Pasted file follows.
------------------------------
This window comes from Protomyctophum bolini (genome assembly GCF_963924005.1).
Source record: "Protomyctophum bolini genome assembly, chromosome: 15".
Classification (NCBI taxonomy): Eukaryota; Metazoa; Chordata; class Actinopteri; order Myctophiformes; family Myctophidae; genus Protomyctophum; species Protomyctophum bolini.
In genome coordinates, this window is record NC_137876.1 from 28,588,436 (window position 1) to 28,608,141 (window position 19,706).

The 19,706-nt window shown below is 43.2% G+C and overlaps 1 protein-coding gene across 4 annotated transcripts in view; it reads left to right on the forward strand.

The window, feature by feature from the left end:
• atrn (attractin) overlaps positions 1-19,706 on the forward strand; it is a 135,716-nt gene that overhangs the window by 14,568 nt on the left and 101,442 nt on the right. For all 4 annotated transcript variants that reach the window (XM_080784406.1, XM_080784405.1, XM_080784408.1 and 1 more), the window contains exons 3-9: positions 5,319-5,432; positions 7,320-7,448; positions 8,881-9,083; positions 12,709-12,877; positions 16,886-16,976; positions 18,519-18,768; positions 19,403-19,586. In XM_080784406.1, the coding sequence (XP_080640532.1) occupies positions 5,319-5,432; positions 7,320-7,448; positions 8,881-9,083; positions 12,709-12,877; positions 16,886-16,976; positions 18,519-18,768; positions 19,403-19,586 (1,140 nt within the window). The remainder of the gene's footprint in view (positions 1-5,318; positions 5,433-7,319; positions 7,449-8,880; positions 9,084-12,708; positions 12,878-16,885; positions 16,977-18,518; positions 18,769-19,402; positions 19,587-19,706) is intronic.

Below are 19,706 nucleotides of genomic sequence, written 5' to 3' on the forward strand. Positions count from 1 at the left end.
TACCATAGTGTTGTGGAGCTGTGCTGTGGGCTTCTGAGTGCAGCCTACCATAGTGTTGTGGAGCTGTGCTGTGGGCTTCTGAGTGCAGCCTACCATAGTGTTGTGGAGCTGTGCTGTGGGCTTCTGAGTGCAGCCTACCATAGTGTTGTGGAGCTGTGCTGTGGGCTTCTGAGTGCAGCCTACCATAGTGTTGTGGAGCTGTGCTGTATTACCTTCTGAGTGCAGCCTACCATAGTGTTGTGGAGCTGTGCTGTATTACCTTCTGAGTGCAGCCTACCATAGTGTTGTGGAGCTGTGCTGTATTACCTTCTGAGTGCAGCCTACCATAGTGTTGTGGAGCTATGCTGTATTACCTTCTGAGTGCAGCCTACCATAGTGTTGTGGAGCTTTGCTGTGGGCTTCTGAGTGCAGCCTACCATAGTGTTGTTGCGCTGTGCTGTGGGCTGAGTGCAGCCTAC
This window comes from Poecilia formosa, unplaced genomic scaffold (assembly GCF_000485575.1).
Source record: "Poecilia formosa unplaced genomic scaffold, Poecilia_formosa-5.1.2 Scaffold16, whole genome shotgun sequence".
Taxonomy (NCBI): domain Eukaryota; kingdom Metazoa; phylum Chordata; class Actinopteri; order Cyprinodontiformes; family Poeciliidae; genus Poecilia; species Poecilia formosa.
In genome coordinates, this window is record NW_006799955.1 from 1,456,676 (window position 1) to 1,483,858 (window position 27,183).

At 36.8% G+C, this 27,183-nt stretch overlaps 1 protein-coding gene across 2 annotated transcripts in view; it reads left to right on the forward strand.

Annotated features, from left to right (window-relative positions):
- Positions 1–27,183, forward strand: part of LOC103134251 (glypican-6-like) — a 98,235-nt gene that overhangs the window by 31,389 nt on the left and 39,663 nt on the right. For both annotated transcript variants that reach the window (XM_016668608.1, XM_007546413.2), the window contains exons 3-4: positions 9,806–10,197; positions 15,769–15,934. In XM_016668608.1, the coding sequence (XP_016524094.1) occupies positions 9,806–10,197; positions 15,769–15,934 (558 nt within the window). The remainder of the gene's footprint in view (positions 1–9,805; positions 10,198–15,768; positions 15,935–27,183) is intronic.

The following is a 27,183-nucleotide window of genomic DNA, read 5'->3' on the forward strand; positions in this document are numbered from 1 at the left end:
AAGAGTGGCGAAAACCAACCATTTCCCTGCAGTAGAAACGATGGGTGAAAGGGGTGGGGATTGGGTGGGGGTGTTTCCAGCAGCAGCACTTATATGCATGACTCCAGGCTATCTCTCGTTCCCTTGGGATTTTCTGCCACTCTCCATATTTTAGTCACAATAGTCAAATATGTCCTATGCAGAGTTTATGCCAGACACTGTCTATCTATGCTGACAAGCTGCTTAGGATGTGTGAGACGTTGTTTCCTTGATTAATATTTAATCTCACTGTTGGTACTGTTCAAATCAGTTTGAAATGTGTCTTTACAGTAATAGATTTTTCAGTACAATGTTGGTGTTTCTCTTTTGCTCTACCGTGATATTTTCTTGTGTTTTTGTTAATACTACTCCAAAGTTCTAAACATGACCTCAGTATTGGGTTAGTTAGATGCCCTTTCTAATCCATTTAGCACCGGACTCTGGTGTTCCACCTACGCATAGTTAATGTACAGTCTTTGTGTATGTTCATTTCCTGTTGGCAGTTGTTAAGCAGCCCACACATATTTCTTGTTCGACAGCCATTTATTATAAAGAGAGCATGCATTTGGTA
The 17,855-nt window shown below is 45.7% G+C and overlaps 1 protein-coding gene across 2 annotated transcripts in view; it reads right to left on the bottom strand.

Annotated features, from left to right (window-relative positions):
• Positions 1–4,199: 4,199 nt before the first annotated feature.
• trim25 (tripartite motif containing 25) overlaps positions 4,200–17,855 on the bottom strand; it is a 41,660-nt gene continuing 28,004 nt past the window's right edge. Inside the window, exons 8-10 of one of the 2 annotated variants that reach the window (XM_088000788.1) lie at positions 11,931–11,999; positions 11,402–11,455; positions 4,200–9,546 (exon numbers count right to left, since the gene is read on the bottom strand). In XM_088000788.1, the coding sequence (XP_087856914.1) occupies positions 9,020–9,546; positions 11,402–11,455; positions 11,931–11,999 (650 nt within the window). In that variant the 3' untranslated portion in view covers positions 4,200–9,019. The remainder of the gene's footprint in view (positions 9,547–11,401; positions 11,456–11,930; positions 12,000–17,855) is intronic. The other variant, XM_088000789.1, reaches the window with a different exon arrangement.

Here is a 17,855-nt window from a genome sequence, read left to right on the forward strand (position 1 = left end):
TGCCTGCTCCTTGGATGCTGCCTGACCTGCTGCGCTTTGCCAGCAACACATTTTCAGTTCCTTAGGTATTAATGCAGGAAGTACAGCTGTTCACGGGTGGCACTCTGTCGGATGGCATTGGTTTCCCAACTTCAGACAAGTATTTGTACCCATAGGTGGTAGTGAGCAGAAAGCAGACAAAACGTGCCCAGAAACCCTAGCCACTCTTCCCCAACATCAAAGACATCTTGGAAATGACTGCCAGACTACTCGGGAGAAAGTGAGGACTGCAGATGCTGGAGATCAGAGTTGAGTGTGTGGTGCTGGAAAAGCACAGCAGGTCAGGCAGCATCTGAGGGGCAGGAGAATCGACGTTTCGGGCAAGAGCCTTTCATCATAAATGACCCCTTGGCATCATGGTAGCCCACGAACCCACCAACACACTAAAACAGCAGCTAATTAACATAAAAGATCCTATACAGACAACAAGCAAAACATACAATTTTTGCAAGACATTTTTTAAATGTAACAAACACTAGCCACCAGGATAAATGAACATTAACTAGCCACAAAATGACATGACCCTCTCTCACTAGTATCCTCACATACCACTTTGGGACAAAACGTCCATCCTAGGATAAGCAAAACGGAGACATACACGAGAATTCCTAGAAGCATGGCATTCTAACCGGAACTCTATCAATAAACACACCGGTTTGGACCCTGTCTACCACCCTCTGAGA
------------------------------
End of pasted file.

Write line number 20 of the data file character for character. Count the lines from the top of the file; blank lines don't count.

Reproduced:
Annotated features, from left to right (window-relative positions):